Dominion Power & the BoA protest

Brent Finnegan -- November 17th, 2007

The DNR’s top story today is about Dominion Power’s plan to build a 500 kilovolt line through rural north-central Virginia, and into the Shenandoah Valley. Yet, for whatever reason, Dominion Power is never mentioned in the story.

I’ve been writing about Dominion’s power line plan since March. James Gannon’s Rappahannock Voice has been covering it extensively since well before March.

Democrats, Republicans and independents have voiced their objection to the planned transmission line corridor. Here’s what Republican Delegate Todd Gilbert had to say about it:

…during the very last days of the legislative session when no further legislation could be introduced, no hearings could be held, Dominion dropped the Rappahannock route bomb. Obviously, the earlier route selection was a straw man, a ruse, a smokescreen to hide Dominion’s real route choice until the General Assembly closed for the remainder of the year.

Not much has changed since then. Hearings were held, citizens spoke out against it, people protested. For it’s part, Dominion bought out all the legal experts in the area, and looked to the federal government for help. Today’s DNR story focuses on the latest development in the power line saga: the U.S. Department of Energy’s tacit approval of Dominion’s plan.

At issue, they say, is a decision by the U.S. Department of Energy that includes the Valley as part of a “transmission corridor.” The decision would give the Federal Energy Regulatory Commission the power to approve utility companies’ request to build transmission lines, even if the state denies their applications.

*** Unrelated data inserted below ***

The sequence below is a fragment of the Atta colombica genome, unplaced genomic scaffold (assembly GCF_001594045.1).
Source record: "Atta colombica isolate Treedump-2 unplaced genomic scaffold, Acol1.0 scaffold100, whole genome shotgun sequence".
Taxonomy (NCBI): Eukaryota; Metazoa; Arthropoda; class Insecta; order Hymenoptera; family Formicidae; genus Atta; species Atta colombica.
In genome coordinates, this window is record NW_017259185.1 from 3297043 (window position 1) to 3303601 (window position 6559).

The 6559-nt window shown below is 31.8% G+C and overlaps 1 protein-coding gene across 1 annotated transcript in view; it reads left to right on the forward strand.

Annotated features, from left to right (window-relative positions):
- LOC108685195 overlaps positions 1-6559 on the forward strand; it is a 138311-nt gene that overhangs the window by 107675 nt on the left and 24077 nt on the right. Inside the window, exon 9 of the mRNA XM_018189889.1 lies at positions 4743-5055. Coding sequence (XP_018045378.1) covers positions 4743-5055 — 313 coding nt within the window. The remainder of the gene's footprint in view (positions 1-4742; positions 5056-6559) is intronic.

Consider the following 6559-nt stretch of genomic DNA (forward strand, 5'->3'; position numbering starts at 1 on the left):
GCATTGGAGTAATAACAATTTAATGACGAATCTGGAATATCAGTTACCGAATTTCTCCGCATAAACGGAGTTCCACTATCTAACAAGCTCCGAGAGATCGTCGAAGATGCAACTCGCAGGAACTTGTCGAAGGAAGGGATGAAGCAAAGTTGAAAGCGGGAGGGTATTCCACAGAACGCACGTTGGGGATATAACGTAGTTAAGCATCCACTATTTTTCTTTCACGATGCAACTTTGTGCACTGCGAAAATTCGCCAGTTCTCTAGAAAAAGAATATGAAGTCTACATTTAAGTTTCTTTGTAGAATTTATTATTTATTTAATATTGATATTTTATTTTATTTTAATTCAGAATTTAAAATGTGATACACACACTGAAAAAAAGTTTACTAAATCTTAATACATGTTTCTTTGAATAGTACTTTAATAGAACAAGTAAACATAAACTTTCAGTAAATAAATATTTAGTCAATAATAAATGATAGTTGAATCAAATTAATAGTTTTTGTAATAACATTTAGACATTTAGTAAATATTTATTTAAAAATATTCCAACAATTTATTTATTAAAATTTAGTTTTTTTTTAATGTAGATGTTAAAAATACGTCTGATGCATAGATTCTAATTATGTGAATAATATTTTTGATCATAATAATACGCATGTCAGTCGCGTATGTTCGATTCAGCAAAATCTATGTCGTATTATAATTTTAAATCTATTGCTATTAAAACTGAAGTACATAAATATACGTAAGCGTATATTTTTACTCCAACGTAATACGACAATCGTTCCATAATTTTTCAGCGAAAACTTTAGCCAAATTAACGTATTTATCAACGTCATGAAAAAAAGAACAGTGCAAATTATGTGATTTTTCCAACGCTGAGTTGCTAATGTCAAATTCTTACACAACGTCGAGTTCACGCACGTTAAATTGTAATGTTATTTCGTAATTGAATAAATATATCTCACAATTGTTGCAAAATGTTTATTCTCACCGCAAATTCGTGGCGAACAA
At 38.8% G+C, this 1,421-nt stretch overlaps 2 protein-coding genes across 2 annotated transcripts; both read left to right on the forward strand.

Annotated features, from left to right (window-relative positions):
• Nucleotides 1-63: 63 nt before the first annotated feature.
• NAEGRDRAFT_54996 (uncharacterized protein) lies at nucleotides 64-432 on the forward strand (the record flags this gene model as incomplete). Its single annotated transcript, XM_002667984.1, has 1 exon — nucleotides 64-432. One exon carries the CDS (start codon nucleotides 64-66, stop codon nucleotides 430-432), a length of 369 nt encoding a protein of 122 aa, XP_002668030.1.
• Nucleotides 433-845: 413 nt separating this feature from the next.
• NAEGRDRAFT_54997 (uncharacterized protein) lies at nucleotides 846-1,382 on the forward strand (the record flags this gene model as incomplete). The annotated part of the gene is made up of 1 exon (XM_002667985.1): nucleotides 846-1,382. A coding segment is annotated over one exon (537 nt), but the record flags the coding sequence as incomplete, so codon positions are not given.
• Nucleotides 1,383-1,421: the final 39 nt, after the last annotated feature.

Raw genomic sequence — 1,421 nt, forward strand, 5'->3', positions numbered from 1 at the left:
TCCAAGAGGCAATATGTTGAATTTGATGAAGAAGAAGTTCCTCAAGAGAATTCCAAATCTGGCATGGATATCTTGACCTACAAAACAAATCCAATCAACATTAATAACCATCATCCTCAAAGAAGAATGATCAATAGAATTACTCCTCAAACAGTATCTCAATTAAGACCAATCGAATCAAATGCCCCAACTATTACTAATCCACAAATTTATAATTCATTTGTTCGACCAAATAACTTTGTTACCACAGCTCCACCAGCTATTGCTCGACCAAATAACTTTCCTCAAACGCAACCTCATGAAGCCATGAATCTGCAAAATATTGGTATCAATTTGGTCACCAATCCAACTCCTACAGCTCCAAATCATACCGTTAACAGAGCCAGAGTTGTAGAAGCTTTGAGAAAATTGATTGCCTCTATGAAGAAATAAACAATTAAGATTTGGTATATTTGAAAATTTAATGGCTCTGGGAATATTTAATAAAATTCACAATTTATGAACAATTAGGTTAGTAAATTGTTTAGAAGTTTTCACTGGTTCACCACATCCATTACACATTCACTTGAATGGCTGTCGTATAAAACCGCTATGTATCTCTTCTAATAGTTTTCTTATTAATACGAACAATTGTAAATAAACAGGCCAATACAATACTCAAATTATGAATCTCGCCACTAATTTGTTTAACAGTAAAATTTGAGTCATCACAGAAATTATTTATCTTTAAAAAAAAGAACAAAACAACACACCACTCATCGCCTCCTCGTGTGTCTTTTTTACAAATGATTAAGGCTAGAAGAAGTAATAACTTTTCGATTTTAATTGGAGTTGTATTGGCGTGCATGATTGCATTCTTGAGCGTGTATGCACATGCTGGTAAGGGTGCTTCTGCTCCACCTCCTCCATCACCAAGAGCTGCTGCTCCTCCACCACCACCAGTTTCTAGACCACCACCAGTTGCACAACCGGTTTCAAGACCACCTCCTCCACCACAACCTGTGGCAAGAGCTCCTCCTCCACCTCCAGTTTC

“It’s a significant expansion of federal power and an infringement on our prerogatives as a state,” said Sen. Mark Obenshain, R-Harrisonburg. “It’s going to have a significant impact on the view in this beautiful valley.”

In related energy news, yesterday evening around 4:30, a few dozen young activists gathered in front of the Bank of America building on Court Square in Harrisonburg to protest BoA’s continued funding of mountaintop removal coal mining in the Appalachian region. The protesters also demanded clean energy alternatives to coal.

Environmentalist Alden Hathaway has accused Dominion Power of intentionally ignoring clean energy alternatives. Those alternatives could reduce or eliminate the need for the proposed 500 kilovolt transmission line. Hathaway explains:

Coal is still the primary source of energy for Dominion Power, which supplies energy to HEC in Harrisonburg.

I saw a TV3 reporter videotaping the BoA protesters from across the street yesterday, but from what I can tell, the protest didn’t make so much as a splash in the local media.

14 Responses to “Dominion Power & the BoA protest”

  1. Gxeremio says:

    Why does it seem like it’s so hard to make important stories interesting? What’s the most compact and compelling way to explain this story so people care, especially those who don’t think of themselves as preservationists?

    Just throwing out some ideas for how to frame this discussion:
    If the UPS decided the fastest way to deliver packages to your neighbors was to walk through your house, would you let them have a key?

    Dominion Power owns your elected representatives.